Healdsburg's bid for two parking lots rejected

Healdsburg's bid to assume ownership of two downtown parking lots acquired by its defunct redevelopment agency has been rejected by the state.

In a bit of good news/bad news, the state Department of Finance determined the city is entitled to four properties formerly owned by the redevelopment agency, but not the downtown parking lots.

The ones granted to the city include City Hall, Giorgi Park, West Plaza at 17 Matheson Street and the Purity property on North Street.

But in a Nov. 14 letter, the state said the city can't keep the Mitchell Center parking lot at 434 Healdsburg Ave., or Center Street parking lot, located between 228 Healdsburg Ave. and 225 Center St.

"The Department of Finance said unless parking lots are attached to an existing government use like a park, or something like that, it's not for existing government purpose," said City Councilman Gary Plass, chairman of the oversight board for city's redevelopment successor agency.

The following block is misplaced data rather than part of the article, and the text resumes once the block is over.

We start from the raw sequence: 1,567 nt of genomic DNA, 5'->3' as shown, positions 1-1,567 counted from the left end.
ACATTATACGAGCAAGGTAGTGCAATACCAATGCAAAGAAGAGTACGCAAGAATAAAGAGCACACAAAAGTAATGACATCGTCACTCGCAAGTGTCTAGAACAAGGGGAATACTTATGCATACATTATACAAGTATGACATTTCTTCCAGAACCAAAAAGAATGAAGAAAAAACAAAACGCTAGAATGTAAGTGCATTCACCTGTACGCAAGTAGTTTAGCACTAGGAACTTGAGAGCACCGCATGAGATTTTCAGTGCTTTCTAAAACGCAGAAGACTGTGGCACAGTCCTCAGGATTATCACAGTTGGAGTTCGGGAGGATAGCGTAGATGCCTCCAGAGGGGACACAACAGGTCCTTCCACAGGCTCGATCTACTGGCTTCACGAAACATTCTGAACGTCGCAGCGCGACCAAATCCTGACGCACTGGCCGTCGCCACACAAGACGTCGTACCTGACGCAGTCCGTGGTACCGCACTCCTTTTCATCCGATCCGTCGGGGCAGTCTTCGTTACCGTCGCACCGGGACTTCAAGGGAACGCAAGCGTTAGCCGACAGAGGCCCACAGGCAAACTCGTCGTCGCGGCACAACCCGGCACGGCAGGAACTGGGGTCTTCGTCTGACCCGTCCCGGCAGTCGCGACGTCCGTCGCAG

"To me, it doesn't sound like a legitimate explanation," he said.

If the decision stands, it raises the possibility that the lots would have to be sold, along with uncertainty over whether they would remain for parking. Healdsburg officials are drafting a letter of appeal, according to Assistant City Manager David Mickaelian.

Among the arguments, he said, is that for decades business owners have paid into a downtown parking and improvement district with the expectation that the lots would exist into the future for public parking.

Plass said the city is reluctant to file a lawsuit against the state as some cities and counties have done in attempts to recover millions of dollars lost when redevelopment programs ended.

Redevelopment agencies were established more than 60 years ago to combat urban blight, but critics said they strayed from their original purpose. Gov. Jerry Brown dissolved more than 400 redevelopment agencies in 2011, redirecting the property tax revenue they generated to schools, counties, special districts and other taxing agencies to relieve pressure on the state budget.

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